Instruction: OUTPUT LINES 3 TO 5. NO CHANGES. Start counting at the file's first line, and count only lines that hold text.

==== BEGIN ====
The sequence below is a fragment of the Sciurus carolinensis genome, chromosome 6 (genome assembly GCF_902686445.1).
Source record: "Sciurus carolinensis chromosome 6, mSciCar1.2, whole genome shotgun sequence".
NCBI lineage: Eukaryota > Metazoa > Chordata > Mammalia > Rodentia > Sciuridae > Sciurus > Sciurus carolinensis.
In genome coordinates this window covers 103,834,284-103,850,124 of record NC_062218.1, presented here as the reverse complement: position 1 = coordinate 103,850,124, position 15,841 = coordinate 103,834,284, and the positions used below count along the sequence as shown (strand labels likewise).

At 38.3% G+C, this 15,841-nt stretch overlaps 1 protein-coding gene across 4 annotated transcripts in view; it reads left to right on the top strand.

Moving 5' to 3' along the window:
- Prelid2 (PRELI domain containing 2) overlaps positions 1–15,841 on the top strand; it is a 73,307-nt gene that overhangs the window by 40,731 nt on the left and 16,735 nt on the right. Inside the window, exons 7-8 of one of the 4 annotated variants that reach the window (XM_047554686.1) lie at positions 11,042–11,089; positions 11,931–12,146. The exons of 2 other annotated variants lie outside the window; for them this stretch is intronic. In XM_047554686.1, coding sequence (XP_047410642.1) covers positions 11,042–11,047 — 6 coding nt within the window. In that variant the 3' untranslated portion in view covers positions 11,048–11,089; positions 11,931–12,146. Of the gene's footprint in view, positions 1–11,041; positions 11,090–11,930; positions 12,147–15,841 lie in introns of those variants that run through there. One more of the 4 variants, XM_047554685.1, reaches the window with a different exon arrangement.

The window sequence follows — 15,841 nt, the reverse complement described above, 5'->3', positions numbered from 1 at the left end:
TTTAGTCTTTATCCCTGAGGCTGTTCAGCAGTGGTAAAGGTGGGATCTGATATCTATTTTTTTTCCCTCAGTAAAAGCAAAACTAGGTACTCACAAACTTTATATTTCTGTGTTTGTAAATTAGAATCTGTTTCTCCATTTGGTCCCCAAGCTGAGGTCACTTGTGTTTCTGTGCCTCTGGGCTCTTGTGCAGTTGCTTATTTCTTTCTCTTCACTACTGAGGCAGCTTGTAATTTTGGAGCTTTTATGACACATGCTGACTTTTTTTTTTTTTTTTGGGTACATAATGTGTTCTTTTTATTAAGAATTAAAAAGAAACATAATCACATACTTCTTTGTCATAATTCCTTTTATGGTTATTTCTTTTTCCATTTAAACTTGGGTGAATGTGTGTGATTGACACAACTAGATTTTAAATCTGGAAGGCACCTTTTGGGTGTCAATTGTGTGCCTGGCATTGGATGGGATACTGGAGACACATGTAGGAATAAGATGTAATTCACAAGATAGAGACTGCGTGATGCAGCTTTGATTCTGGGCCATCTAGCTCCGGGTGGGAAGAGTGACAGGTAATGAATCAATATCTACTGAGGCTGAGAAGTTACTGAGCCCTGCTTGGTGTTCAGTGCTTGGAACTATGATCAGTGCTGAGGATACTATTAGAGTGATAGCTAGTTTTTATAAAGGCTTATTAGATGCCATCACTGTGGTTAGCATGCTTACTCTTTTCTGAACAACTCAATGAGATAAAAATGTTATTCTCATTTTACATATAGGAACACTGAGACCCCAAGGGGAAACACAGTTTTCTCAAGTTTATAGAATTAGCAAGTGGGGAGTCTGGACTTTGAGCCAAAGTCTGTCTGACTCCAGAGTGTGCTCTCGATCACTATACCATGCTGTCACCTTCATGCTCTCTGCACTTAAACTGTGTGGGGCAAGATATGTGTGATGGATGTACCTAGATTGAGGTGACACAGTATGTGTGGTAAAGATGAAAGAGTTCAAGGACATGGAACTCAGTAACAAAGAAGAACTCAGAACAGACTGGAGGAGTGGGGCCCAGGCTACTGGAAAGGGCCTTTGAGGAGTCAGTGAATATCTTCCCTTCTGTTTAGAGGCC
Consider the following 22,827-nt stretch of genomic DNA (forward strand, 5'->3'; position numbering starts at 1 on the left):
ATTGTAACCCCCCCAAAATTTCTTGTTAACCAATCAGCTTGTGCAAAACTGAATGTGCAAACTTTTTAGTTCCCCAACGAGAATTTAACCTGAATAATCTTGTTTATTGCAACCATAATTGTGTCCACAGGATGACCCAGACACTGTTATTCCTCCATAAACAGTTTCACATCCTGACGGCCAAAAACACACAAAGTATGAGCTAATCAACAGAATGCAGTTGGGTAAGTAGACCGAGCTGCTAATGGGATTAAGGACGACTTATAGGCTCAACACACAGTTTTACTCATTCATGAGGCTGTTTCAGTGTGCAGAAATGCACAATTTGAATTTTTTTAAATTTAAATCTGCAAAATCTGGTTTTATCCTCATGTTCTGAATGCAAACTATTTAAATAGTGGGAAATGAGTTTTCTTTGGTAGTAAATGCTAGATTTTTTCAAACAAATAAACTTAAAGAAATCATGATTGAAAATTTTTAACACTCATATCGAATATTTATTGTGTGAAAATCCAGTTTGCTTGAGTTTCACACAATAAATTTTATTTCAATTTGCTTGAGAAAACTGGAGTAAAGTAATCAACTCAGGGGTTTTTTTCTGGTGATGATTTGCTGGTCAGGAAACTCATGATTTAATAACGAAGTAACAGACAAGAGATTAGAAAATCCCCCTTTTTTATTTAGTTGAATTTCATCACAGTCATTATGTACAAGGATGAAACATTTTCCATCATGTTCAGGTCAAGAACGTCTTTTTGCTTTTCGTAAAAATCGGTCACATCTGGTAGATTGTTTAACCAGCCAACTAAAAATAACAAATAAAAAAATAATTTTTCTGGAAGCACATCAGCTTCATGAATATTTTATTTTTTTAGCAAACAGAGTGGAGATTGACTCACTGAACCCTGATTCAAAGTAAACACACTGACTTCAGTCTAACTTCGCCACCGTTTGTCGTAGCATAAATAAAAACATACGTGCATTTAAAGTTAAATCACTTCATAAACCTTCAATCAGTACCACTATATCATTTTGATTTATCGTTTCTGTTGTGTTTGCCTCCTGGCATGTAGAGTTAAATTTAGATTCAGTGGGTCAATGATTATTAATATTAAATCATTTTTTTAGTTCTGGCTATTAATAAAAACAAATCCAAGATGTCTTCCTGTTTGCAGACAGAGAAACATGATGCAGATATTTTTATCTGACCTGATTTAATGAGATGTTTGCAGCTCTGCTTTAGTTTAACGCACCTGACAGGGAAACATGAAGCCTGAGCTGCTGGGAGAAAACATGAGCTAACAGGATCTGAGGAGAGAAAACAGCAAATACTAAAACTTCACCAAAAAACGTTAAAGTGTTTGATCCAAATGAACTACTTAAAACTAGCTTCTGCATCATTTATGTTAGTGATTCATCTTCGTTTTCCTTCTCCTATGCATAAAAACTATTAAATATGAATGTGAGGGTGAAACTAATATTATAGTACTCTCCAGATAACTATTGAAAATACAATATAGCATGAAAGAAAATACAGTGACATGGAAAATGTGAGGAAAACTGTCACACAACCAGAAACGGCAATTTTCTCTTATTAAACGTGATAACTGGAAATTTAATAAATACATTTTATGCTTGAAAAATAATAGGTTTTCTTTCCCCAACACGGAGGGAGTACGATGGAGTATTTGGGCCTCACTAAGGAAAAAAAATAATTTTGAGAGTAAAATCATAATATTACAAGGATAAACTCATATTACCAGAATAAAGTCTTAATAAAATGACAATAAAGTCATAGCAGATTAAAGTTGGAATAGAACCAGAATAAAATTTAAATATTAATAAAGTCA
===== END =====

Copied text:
NCBI lineage: Eukaryota > Metazoa > Chordata > Mammalia > Rodentia > Sciuridae > Sciurus > Sciurus carolinensis.
In genome coordinates this window covers 103,834,284-103,850,124 of record NC_062218.1, presented here as the reverse complement: position 1 = coordinate 103,850,124, position 15,841 = coordinate 103,834,284, and the positions used below count along the sequence as shown (strand labels likewise).

At 38.3% G+C, this 15,841-nt stretch overlaps 1 protein-coding gene across 4 annotated transcripts in view; it reads left to right on the top strand.